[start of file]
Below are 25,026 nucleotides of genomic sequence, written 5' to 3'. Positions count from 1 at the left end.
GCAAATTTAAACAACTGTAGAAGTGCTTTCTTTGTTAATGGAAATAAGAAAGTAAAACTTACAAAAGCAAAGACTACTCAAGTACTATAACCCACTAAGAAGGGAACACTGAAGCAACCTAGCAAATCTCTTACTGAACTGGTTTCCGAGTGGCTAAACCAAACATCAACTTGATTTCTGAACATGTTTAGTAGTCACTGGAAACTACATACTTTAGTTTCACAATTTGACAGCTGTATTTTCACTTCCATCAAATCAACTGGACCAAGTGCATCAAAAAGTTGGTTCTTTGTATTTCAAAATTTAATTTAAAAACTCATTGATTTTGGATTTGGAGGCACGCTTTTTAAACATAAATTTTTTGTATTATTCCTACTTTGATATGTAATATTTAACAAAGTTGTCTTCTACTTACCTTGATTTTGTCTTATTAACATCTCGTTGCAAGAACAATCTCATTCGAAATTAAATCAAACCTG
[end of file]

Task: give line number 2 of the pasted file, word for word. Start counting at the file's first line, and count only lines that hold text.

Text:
GCAAATTTAAACAACTGTAGAAGTGCTTTCTTTGTTAATGGAAATAAGAAAGTAAAACTTACAAAAGCAAAGACTACTCAAGTACTATAACCCACTAAGAAGGGAACACTGAAGCAACCTAGCAAATCTCTTACTGAACTGGTTTCCGAGTGGCTAAACCAAACATCAACTTGATTTCTGAACATGTTTAGTAGTCACTGGAAACTACATACTTTAGTTTCACAATTTGACAGCTGTATTTTCACTTCCATCAAATCAACTGGACCAAGTGCATCAAAAAGTTGGTTCTTTGTATTTCAAAATTTAATTTAAAAACTCATTGATTTTGGATTTGGAGGCACGCTTTTTAAACATAAATTTTTTGTATTATTCCTACTTTGATATGTAATATTTAACAAAGTTGTCTTCTACTTACCTTGATTTTGTCTTATTAACATCTCGTTGCAAGAACAATCTCATTCGAAATTAAATCAAACCTG